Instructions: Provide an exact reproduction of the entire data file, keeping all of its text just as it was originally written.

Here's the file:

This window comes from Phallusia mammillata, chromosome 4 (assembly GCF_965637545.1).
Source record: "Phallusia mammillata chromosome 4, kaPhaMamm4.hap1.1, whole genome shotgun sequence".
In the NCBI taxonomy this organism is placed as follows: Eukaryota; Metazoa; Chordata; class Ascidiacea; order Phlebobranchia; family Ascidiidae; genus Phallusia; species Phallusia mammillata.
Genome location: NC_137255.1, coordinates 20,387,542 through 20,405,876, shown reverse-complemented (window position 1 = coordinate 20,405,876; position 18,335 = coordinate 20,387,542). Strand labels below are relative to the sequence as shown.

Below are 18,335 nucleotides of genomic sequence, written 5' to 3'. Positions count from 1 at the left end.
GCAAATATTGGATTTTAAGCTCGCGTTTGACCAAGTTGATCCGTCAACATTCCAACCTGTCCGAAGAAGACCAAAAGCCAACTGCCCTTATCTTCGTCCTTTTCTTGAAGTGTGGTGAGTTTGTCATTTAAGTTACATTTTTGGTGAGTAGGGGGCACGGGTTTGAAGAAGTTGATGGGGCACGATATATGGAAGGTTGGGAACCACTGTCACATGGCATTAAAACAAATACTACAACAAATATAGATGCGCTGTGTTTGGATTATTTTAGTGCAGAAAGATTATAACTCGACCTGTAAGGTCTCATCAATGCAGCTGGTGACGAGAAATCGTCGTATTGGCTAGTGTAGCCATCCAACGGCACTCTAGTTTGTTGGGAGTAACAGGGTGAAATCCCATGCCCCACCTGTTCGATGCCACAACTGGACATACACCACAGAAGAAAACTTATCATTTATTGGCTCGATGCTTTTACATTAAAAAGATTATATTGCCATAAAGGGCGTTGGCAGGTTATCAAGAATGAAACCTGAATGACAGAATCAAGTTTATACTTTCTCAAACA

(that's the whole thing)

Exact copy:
This window comes from Phallusia mammillata, chromosome 4 (assembly GCF_965637545.1).
Source record: "Phallusia mammillata chromosome 4, kaPhaMamm4.hap1.1, whole genome shotgun sequence".
In the NCBI taxonomy this organism is placed as follows: Eukaryota; Metazoa; Chordata; class Ascidiacea; order Phlebobranchia; family Ascidiidae; genus Phallusia; species Phallusia mammillata.
Genome location: NC_137255.1, coordinates 20,387,542 through 20,405,876, shown reverse-complemented (window position 1 = coordinate 20,405,876; position 18,335 = coordinate 20,387,542). Strand labels below are relative to the sequence as shown.

Below are 18,335 nucleotides of genomic sequence, written 5' to 3'. Positions count from 1 at the left end.
GCAAATATTGGATTTTAAGCTCGCGTTTGACCAAGTTGATCCGTCAACATTCCAACCTGTCCGAAGAAGACCAAAAGCCAACTGCCCTTATCTTCGTCCTTTTCTTGAAGTGTGGTGAGTTTGTCATTTAAGTTACATTTTTGGTGAGTAGGGGGCACGGGTTTGAAGAAGTTGATGGGGCACGATATATGGAAGGTTGGGAACCACTGTCACATGGCATTAAAACAAATACTACAACAAATATAGATGCGCTGTGTTTGGATTATTTTAGTGCAGAAAGATTATAACTCGACCTGTAAGGTCTCATCAATGCAGCTGGTGACGAGAAATCGTCGTATTGGCTAGTGTAGCCATCCAACGGCACTCTAGTTTGTTGGGAGTAACAGGGTGAAATCCCATGCCCCACCTGTTCGATGCCACAACTGGACATACACCACAGAAGAAAACTTATCATTTATTGGCTCGATGCTTTTACATTAAAAAGATTATATTGCCATAAAGGGCGTTGGCAGGTTATCAAGAATGAAACCTGAATGACAGAATCAAGTTTATACTTTCTCAAACA